If you’ve ever dealt with a lice infestation, you know just how frustrating little parasitic insects can be. These tiny creatures can be extremely persistent and difficult to get rid of, leading many to wonder how long they can actually survive outside of a human host.
One particular area of concern is bedding, as we spend a great deal of time there each night. So how long can lice survive on bedding, and how often should you be giving your sheets a wash? Find out everything you need to know about these pesky critters and how to get rid of them.
What Are Lice?
Lice are wingless parasitic insects that feed on human blood. They spread from one person to another through close contact or sharing of personal belongings such as hairbrushes and clothes.
There are many different types of lice (nearly 5,000 different species to be exact), but for the sake of this article, we’ll focus on lice that feed on human blood to survive.
Lice vs Nits
Lice and nits are the same insect, but at different stages of their lives. Nits are lice eggs that are laid on shafts of hair very close to the scalp. Once they hatch they become lice, which burrow into the scalp.
Lice vs Dandruff
When lice lay eggs in hair, it often looks like dandruff. But the two are very different! Dandruff is dry skin that causes your scalp to flake, leaving white flakes in your hair.
Nits stick to hair quite aggressively and are difficult to remove, while dandruff is easy to shake off. Dandruff and lice may cause itchy scalps, but people with lice also tend to feel crawling sensations across the top of their heads.
Lice vs Fleas
Lice and fleas bear a similarity in that they can both live off a human host, however, fleas prefer animal hosts. While lice are often mistaken for fleas, they actually look quite different. Fleas tend to be rounder in shape, while lice have long slender bodies.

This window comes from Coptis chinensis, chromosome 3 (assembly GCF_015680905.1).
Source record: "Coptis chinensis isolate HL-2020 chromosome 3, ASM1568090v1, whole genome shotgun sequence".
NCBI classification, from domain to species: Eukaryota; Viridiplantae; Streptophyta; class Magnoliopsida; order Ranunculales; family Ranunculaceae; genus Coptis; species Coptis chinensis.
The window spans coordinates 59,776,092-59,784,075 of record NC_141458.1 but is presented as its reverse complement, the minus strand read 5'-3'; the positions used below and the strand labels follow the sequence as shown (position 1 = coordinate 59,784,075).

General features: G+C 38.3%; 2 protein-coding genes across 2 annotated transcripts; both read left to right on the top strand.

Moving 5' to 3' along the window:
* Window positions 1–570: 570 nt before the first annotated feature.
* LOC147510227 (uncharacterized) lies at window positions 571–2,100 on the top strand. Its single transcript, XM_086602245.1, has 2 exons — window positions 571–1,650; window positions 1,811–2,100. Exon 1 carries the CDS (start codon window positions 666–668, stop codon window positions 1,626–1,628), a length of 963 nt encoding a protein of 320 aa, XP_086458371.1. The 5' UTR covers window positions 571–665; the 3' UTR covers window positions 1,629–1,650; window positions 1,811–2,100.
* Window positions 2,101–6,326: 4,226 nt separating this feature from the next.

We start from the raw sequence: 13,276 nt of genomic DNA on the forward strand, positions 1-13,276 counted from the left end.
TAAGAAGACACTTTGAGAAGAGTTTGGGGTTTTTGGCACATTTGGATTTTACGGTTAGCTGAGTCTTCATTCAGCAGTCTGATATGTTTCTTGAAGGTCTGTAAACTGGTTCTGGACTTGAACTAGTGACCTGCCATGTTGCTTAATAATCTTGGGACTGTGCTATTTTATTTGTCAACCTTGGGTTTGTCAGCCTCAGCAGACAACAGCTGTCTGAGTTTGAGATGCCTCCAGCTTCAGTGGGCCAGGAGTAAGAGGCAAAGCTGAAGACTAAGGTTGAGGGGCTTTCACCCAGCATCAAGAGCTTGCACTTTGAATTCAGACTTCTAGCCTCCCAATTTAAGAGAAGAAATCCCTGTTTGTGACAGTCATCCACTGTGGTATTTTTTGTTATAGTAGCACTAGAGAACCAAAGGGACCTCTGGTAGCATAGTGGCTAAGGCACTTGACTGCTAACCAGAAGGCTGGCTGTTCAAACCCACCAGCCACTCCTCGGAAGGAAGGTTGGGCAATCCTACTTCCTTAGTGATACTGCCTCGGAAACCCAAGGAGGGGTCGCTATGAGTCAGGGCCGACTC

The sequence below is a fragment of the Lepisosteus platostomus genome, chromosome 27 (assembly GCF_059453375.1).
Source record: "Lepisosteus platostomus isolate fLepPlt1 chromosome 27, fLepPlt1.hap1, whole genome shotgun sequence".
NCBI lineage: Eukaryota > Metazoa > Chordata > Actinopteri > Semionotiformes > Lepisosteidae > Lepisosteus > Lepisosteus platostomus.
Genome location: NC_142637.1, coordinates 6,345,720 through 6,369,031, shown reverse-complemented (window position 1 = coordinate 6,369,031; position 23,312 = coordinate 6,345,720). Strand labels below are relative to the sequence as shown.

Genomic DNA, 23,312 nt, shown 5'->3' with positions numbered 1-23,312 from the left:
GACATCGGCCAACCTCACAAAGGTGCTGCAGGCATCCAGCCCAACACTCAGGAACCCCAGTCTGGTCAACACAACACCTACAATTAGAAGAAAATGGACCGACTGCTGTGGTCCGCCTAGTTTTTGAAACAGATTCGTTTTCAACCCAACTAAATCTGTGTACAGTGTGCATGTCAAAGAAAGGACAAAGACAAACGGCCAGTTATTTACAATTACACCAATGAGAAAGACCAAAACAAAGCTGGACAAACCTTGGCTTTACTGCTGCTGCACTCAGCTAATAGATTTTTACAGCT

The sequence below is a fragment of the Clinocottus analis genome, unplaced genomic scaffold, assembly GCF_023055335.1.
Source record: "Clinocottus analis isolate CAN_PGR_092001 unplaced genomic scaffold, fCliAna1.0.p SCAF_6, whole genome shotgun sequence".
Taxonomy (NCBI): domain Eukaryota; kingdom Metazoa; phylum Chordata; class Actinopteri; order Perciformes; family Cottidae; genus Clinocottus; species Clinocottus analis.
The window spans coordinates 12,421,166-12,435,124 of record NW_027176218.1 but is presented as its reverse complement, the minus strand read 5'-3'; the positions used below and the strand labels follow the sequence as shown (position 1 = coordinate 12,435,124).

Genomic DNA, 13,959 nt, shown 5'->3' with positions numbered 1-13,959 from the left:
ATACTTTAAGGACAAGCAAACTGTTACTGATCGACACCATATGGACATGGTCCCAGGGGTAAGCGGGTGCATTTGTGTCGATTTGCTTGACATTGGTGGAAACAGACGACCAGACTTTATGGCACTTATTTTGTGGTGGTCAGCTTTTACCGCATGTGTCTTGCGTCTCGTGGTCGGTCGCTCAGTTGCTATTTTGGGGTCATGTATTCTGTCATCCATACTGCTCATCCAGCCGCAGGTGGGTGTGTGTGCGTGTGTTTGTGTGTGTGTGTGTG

Another notable difference is that fleas can hop quite a distance, while lice only have the ability to crawl. Lice are also very dependent on their human host and can only live up to two days on their own, while fleas can live up to 100 days without any host at all. Learn more about the signs there are fleas in your bed.
Lice vs Bed Bugs
Bed bugs and lice are much easier to tell apart. Bed bugs are much bigger, averaging a quarter of an inch in length, while lice are about an eighth of an inch long. They also differ in color quite drastically. Lice are a whitish-gray color and bed bugs are brownish-red
Bed bugs don’t generally live on humans, they only make contact with humans every couple of days so that they can feed. They might end up in your hair or clothes, but will likely wash off in the shower or hide when you get up and move about. To ensure you can eradicate them quickly, look out for the early warning signs of bed bugs.
Types of Lice
These are the different types of lice that live on the human body and can inhabit our living spaces.
Head lice crawl from one person to another when humans are in close contact. They can also be transferred via personal items that come into contact with the infected person’s hair, such as hair brushes, hats, scarves, and towels.
There are a couple of telltale signs that you have lice, including an itchy scalp and a crawling feeling in your hair. It often takes a couple of lice shampoo treatments to fully eradicate head lice, which can take two to three weeks.
Head Lice Lifecycle
Once an egg (also known as a nit) has been laid, a louse will emerge six to seven days later. Nits are 0.8 mm in length and are a tiny oval shape.
Nymphs (baby lice) are 1.1 – 1.3 mm in length and look like smaller versions of adult lice. They molt two days after hatching and again three days later. Their third and final molt takes place 10 days after hatching.
After their final molt, they emerge as an adult louse and are ready to mate. Within one to two days after mating, the female lice lay their eggs. Female lice will then lay three to eight eggs per day for about 16 days.